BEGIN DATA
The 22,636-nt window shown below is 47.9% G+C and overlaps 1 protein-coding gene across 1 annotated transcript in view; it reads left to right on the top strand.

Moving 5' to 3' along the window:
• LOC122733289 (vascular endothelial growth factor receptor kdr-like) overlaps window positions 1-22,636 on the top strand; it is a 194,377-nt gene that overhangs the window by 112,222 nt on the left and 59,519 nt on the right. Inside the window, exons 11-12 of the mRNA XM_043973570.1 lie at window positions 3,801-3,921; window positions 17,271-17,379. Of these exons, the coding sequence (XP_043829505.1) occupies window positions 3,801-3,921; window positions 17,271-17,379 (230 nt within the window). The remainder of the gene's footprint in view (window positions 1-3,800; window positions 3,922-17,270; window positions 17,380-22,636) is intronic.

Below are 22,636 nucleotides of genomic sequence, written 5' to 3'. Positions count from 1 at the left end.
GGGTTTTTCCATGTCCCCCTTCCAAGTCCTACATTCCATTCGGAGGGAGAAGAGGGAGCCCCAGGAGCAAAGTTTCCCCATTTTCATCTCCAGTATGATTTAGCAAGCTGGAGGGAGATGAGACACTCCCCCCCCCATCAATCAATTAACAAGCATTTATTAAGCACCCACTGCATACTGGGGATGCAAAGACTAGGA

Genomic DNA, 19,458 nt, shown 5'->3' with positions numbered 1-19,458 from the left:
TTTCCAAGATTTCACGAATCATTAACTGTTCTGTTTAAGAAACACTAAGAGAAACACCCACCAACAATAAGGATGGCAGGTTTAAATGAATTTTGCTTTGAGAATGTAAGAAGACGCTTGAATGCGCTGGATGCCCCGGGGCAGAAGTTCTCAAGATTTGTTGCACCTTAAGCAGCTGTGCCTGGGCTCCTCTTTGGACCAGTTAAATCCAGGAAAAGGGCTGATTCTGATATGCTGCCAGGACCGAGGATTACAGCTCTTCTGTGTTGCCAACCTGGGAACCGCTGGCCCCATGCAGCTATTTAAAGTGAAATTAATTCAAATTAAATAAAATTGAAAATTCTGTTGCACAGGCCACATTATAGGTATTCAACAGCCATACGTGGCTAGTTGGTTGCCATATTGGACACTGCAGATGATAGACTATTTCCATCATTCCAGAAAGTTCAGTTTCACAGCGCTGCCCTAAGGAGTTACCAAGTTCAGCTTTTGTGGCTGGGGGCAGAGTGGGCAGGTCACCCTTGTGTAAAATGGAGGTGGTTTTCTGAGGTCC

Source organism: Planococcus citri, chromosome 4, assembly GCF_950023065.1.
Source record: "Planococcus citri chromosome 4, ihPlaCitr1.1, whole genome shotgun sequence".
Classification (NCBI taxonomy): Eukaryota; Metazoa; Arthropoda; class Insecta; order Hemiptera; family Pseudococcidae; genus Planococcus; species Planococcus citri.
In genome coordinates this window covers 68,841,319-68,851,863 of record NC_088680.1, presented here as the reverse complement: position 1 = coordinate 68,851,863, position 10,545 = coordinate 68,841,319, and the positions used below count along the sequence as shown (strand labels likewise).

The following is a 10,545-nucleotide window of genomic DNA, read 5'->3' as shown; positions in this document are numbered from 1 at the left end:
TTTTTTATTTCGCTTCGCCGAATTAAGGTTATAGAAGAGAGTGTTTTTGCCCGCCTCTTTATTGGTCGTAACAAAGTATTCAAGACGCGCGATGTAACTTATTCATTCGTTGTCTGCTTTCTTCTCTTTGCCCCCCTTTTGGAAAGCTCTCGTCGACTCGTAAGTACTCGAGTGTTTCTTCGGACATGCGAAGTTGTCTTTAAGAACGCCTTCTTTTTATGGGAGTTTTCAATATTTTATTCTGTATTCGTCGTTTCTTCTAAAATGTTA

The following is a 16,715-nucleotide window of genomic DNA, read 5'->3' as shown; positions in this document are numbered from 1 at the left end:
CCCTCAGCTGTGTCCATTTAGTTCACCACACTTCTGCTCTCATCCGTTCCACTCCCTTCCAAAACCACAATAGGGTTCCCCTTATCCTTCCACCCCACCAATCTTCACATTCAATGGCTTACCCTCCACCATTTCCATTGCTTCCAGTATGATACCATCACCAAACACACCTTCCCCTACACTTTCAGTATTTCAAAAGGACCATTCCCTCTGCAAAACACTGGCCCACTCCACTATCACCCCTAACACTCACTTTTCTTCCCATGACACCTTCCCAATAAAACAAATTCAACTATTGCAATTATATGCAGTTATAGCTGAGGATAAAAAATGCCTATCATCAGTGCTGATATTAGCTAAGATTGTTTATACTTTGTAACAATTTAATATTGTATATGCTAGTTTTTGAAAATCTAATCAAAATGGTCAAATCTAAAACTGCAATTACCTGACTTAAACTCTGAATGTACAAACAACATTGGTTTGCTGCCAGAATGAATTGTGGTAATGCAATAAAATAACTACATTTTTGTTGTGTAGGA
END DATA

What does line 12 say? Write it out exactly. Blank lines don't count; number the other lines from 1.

The following is a 10,545-nucleotide window of genomic DNA, read 5'->3' as shown; positions in this document are numbered from 1 at the left end: